As Phil Hill mentioned in his post, there are a lot of discussions about the possible decline of open-source systems in HigherEd.
— ALT – alt.ac.uk (@A_L_T) September 4, 2019
Even if the discussion arose from a learning association in the United Kingdom, we will only be looking at numbers from US and Canadian HigherEd Institutions.
Because we want to explore this question across multiple systems groups. We have been tracking these systems in North America for a longer period of time.
And also because our dataset is more complete in North America.
To create this week’s visualizations, we have considered the following systems for each product category:
|Product Category||State of Open-Source Products Versus Proprietary||List of Products we consider Open-Source|
|Business Intelligence (BI)||Often used in classrooms but not at the institution’s level.||Actuate BIRT, Jaspersoft, Pentaho, RStudio|
|Customer Relationship Management (CRM)||Limited market share||HubSpot|
|Losing market share. Mainly because they are fighting against free email services by Microsoft and Google||Zimbra, Roundcube, SquirrelMail, Active Mail, Cyrus, Kerio Connect, SoGo|
|Finance Systems||Limited market share||Kuali Financial Systems, Odoo|
|Grants Systems||Peaking||Coeus, RSmart|
|Learning Management Systems (LMS)||Decreasing market share||Sakai, Moodle, OLAT, ILIAS, DoceboLMS, Claroline, Chamilo, ATutor, Caucus, Blackboard OpenLMS, Dokeos, Latitude Learning, Loom, Open eClass, Uzity, VClass|
|Library Systems||Increasing market share||Kuali, Koha, Evergreen, OpenBiblio, FOLIO, OPAL, TIND ILS, Sebina Open Library|
|MOOC||Steady market share for the past five years||edx|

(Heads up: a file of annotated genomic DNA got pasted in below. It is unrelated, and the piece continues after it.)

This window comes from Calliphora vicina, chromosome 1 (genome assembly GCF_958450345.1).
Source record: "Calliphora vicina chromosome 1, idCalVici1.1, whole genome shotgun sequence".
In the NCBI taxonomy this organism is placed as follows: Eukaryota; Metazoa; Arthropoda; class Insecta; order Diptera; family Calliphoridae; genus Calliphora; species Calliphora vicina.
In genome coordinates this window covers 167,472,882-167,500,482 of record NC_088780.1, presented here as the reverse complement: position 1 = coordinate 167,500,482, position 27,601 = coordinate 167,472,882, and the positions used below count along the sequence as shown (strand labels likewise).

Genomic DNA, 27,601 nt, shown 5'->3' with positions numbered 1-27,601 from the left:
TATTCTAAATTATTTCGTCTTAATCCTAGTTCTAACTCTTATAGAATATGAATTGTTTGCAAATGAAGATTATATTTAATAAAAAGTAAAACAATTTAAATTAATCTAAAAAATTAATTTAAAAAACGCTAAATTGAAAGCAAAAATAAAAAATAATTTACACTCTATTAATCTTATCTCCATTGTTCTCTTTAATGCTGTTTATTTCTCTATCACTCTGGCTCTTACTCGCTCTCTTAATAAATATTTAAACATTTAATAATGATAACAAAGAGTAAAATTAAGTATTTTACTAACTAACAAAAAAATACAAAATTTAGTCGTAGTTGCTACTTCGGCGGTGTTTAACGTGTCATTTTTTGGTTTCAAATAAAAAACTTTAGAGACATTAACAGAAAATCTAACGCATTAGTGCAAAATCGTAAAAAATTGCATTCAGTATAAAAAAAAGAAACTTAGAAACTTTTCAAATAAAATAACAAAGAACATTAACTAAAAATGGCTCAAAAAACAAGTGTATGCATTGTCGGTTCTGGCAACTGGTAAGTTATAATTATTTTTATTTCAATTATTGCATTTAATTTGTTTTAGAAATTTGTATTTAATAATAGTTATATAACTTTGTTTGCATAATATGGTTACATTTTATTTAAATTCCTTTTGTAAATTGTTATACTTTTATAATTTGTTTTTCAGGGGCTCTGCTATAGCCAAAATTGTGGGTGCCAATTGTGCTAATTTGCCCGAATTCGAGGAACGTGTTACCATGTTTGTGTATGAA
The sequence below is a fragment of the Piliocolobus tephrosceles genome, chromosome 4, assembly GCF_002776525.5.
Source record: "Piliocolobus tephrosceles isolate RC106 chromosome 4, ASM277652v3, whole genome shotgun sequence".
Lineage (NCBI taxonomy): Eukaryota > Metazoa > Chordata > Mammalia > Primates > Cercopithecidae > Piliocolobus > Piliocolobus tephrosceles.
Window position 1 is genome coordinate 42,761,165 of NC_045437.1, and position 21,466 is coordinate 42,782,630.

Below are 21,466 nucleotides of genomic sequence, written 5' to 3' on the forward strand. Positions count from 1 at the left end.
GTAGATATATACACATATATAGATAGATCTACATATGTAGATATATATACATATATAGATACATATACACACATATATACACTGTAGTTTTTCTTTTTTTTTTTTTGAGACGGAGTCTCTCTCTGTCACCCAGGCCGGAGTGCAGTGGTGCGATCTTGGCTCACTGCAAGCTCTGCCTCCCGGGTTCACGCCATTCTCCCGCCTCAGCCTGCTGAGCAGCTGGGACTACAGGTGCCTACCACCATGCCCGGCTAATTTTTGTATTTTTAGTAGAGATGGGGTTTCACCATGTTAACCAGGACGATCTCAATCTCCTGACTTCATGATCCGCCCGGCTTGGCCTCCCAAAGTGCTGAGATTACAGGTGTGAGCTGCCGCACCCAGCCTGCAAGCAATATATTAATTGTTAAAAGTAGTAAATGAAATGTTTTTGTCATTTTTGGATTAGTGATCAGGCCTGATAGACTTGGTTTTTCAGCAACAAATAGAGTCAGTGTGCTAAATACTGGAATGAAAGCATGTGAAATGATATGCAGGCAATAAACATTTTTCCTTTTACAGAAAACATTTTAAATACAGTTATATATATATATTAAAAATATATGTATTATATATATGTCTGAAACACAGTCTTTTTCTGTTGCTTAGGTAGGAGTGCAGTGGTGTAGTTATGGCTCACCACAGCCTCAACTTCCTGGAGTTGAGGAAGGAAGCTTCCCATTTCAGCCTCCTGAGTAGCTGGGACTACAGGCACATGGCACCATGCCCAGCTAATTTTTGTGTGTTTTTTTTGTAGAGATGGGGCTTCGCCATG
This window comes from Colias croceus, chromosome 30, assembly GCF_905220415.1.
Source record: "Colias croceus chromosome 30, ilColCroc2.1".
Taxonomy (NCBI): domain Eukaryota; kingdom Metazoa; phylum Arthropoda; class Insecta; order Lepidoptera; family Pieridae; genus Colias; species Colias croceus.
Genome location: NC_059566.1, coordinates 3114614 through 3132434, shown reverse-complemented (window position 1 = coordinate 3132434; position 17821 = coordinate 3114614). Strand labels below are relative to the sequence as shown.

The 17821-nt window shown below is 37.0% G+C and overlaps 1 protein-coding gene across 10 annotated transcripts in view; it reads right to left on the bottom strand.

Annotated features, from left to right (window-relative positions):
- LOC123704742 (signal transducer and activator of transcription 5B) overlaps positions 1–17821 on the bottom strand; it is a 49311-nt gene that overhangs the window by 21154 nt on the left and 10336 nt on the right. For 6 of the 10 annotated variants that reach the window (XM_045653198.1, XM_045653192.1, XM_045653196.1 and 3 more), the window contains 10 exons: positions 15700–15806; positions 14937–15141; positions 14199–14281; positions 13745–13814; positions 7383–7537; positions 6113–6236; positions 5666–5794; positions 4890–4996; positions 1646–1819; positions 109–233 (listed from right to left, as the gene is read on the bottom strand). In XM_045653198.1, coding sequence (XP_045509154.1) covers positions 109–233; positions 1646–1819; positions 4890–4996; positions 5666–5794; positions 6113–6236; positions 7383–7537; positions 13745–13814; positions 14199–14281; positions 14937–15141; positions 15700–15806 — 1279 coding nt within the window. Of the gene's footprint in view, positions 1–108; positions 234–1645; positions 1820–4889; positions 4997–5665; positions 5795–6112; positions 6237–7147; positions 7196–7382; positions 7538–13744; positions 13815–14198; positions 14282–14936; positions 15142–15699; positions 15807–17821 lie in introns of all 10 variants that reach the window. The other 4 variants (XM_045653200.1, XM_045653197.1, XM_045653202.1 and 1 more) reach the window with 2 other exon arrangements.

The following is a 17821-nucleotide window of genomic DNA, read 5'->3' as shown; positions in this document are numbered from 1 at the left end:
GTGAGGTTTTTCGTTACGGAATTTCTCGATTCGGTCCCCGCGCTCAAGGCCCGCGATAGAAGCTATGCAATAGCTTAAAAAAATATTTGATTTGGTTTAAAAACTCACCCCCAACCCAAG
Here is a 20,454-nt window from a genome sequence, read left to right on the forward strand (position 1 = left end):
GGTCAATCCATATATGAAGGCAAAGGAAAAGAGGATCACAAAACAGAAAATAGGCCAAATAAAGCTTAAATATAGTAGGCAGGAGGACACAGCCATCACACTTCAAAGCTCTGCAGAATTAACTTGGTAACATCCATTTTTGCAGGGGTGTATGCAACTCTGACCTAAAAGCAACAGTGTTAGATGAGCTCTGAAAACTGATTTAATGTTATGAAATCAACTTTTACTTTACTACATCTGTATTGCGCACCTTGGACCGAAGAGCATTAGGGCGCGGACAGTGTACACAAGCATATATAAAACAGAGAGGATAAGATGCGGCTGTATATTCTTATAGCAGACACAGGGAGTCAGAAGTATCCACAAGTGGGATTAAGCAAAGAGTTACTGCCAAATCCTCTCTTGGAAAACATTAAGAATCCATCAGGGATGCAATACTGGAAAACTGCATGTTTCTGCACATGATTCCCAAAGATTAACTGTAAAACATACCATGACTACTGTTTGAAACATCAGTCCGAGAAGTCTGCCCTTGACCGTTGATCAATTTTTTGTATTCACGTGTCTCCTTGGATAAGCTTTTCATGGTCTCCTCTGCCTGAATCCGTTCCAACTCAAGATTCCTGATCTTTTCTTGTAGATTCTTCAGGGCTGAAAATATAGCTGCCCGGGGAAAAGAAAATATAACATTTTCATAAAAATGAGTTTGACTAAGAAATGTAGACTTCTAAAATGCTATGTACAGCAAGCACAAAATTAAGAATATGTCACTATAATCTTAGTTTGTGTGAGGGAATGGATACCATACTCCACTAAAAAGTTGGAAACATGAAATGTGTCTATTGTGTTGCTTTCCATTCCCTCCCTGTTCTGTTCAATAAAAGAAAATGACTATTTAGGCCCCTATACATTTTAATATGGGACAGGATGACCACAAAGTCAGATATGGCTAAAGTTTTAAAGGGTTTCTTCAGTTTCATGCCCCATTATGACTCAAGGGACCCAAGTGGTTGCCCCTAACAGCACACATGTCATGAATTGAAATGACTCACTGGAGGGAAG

|Student Information Systems (SIS)||Limited market share||Kuali, openSIS, EduTrac, Fedena|
The graph shows the market shares for each product category.
A few observations:
In 1998, open-source products were mostly found in emails and grants. Twenty years later, email systems are practically gone and new categories have emerged: library and MOOCs.
The library systems are the only open-source product where we can see an increase in the market shares.
A new category that emerged in 2011, the MOOC category, sees a market share of almost 20 % for the past five years.
We did not track a significant market share in the CRM, Finance and SIS categories in 20 years.
We can ask ourselves if the non-increasing market share for open-source products is due to this new trend for proprietary software (like Salesforce or Instructure) to open up and create open-source add-ons or side projects?
The data is institution-centric, which means that we count multiple campuses for the same system. We also only count primary systems. If a product is only used by one department or faculty within an institution, we will not include it in our market share.